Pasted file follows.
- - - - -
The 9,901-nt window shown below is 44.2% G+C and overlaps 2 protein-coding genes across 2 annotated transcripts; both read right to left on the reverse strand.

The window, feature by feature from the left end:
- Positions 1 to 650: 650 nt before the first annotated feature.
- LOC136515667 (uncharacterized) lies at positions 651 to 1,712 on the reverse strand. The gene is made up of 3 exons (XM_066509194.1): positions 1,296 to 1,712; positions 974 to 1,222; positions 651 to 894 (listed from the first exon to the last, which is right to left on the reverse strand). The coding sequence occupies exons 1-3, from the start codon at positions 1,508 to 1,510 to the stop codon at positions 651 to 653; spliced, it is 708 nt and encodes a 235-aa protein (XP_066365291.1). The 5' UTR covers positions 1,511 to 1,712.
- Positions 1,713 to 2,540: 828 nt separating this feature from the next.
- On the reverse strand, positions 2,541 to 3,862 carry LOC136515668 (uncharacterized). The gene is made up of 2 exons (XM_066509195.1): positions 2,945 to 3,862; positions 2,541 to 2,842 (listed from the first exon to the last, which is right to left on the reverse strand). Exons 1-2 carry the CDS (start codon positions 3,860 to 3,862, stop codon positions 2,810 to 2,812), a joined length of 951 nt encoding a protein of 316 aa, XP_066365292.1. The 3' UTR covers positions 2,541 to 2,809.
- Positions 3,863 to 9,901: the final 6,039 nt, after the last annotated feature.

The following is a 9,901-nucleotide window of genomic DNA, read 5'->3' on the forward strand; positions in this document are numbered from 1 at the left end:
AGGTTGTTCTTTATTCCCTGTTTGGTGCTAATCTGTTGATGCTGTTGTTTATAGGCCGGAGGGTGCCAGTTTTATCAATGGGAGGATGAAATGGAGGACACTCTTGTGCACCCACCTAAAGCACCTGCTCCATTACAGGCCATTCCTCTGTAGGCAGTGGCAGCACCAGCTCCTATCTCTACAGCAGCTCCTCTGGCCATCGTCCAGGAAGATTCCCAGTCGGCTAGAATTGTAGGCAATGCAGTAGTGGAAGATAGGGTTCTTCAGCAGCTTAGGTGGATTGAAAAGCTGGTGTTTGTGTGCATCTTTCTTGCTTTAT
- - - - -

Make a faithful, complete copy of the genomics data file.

The 9,901-nt window shown below is 44.2% G+C and overlaps 2 protein-coding genes across 2 annotated transcripts; both read right to left on the reverse strand.

The window, feature by feature from the left end:
- Positions 1 to 650: 650 nt before the first annotated feature.
- LOC136515667 (uncharacterized) lies at positions 651 to 1,712 on the reverse strand. The gene is made up of 3 exons (XM_066509194.1): positions 1,296 to 1,712; positions 974 to 1,222; positions 651 to 894 (listed from the first exon to the last, which is right to left on the reverse strand). The coding sequence occupies exons 1-3, from the start codon at positions 1,508 to 1,510 to the stop codon at positions 651 to 653; spliced, it is 708 nt and encodes a 235-aa protein (XP_066365291.1). The 5' UTR covers positions 1,511 to 1,712.
- Positions 1,713 to 2,540: 828 nt separating this feature from the next.
- On the reverse strand, positions 2,541 to 3,862 carry LOC136515668 (uncharacterized). The gene is made up of 2 exons (XM_066509195.1): positions 2,945 to 3,862; positions 2,541 to 2,842 (listed from the first exon to the last, which is right to left on the reverse strand). Exons 1-2 carry the CDS (start codon positions 3,860 to 3,862, stop codon positions 2,810 to 2,812), a joined length of 951 nt encoding a protein of 316 aa, XP_066365292.1. The 3' UTR covers positions 2,541 to 2,809.
- Positions 3,863 to 9,901: the final 6,039 nt, after the last annotated feature.

The following is a 9,901-nucleotide window of genomic DNA, read 5'->3' on the forward strand; positions in this document are numbered from 1 at the left end:
AGGTTGTTCTTTATTCCCTGTTTGGTGCTAATCTGTTGATGCTGTTGTTTATAGGCCGGAGGGTGCCAGTTTTATCAATGGGAGGATGAAATGGAGGACACTCTTGTGCACCCACCTAAAGCACCTGCTCCATTACAGGCCATTCCTCTGTAGGCAGTGGCAGCACCAGCTCCTATCTCTACAGCAGCTCCTCTGGCCATCGTCCAGGAAGATTCCCAGTCGGCTAGAATTGTAGGCAATGCAGTAGTGGAAGATAGGGTTCTTCAGCAGCTTAGGTGGATTGAAAAGCTGGTGTTTGTGTGCATCTTTCTTGCTTTAT